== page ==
5 Things All Guys Should Know About Being a Real Man
Being a man in today’s society is tough. There are plenty of stereotypes of what a man should be like, what a man is, and how he should behave. However, each man is different and should not be expected to live his life the way society deems appropriate. You don’t have to play the role others have cast for you. Here’s how to stop acting like a man and truly become one.
1. It’s OK to cry
Being a man does not mean you have to always be tough and aggressive. It’s OK to lower your shield from time to time. That means you are allowed to be expressive, cry, and just be connected with how you really feel. Don’t push all of your emotions down; they will eventually surface and you may demonstrate them in ways you later regret. Give yourself permission to feel.
Society has generally limited the acceptance of male tears to sports. A recent study conducted by Pennsylvania State University researchers found that emotional expressions during a game were considered by many to be normal for men. However, limiting emotion to the confines of a sports event is neither realistic nor healthy. Have the courage to move beyond these implied restrictions.
2. Ask for help when you need it
You may feel pressure to figure things out on your own for fear that others will think you’re weak or incompetent, but those fears will keep you from getting things done and receiving the help you need. When you don’t ask for what you need or want, you are not living your best life. This is especially true if you’re struggling with feelings of loneliness or depression. Feeling alone or sad does not mean that you are weak. Know that you have a strength within that has yet to be realized. If you are feeling hopeless, take the first step and seek assistance from a professional who can help you work through this rough patch.
3. You deserve love
You deserve to love and to be loved in return. There is nothing wrong with wanting to be in a relationship where you feel safe, wanted, and deeply loved. It is great to feel needed, but that is not love. Know that you are more than just a means to an end. Don’t be embarrassed about wanting to feel emotionally connected to and loved by others. A study conducted by anthropologist Helen Fisher found that humans have a drive for love that is just as strong as the need for food.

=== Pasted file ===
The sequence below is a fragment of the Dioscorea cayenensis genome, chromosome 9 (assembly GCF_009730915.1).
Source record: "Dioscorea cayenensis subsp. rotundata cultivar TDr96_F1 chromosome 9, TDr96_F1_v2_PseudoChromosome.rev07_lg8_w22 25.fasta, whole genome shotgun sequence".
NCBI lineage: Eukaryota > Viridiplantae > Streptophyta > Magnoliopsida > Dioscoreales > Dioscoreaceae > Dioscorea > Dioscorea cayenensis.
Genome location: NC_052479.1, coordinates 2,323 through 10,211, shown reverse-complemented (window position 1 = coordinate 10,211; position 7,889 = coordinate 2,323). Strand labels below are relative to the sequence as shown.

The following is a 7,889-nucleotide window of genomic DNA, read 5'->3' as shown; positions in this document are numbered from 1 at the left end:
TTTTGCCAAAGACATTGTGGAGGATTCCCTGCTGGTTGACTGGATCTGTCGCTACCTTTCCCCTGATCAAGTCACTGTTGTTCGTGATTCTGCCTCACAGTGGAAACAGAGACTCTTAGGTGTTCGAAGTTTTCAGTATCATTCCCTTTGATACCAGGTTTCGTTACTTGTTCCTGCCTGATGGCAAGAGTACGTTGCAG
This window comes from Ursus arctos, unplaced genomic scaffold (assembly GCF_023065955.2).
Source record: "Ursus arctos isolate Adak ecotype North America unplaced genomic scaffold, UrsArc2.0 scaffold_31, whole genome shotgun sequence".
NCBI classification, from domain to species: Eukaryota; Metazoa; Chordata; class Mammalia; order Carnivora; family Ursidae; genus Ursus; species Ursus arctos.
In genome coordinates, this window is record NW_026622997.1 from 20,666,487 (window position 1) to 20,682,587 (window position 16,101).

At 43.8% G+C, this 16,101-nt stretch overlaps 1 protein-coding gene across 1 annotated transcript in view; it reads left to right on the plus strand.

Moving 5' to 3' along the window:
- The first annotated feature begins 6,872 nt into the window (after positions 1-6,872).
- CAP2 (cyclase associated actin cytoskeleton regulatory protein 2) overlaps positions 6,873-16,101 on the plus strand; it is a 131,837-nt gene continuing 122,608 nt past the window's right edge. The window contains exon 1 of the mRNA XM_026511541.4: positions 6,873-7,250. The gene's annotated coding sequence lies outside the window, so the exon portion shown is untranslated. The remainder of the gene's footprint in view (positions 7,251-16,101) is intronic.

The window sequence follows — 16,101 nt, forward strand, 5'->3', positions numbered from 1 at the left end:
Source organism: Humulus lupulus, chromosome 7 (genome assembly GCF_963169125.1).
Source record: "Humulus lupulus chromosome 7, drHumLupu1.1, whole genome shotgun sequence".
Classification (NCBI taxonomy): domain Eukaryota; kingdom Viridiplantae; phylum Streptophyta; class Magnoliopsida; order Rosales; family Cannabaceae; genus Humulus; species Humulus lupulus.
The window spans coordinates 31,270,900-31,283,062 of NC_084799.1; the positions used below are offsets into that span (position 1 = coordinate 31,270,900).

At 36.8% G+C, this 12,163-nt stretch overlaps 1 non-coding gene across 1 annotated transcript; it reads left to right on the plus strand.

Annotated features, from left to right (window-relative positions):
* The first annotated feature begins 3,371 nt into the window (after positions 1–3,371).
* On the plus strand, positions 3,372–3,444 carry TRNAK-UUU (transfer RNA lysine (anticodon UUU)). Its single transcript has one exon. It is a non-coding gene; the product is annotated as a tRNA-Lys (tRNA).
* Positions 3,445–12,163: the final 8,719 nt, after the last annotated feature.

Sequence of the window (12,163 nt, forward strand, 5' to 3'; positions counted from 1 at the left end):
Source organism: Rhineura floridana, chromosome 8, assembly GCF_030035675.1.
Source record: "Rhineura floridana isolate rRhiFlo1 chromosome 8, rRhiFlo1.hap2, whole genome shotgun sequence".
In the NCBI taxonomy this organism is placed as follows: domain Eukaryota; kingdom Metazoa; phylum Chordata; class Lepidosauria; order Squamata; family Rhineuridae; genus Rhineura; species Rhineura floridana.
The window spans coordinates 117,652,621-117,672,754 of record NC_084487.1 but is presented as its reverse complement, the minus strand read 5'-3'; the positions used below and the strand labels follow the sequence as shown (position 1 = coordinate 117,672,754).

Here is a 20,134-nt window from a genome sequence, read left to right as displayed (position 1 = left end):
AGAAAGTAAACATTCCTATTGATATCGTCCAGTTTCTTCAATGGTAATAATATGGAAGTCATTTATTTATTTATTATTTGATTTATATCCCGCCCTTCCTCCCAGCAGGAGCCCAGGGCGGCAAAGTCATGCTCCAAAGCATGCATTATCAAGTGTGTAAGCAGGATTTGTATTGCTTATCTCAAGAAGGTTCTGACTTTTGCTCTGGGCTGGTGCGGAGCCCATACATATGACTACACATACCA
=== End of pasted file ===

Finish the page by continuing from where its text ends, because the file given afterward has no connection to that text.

“Romantic love is deeply embedded in the architecture and chemistry of the human brain…I came to see this passion as a fundamental human drive. Like the craving of food and water and the maternal instinct, it is a physiological need, a profound urge, an instinct to court and win a particular mating partner,” said Fisher in Why We Love.
4. Accept and admit when you are wrong
When you realize you are wrong and own up to it, you are taking an important step toward building more authentic relationships. Knowing when to admit to wrongdoing (and following up with an apology) demonstrates not only strength of character but also acknowledgement of the other person’s feelings. Being a man is not about “saving face.” Sometimes you have to admit that you are human, just like everyone else. Being a man does not mean you have to be perfect. Accept your shortcomings and learn to be comfortable with your flaws.
“Done well, an apology can bring closure to tensions, conflicts, and hurt feelings that have been sore spots for months, even years. It can change the way your spouse thinks of you — the way she looks at you. It can break down barriers faster than any other words or actions can,” said Dr. Gary D. Chapman in The 5 Love Languages for Men: Tools for Making a Good Relationship Great.
5. You do not have to take on the burdens of the world
While people in your life may depend on you, it is not your responsibility to be everyone’s rock. You have your own concerns and problems that affect you, and you must do your best to take care of yourself. It is often said to women that they cannot be of help to anyone if they don’t take care of themselves; the same is true for men. Engage in self-care by getting enough sleep, exercising, eating well, and learning how to say “no.” You don’t always have to be the strong tower that everyone leans on. Communicate to your loved ones that you cannot be everything to everyone and that you have limits. Also remind yourself that you don’t have be — and cannot be — everyone’s savior. Accept your humanness.
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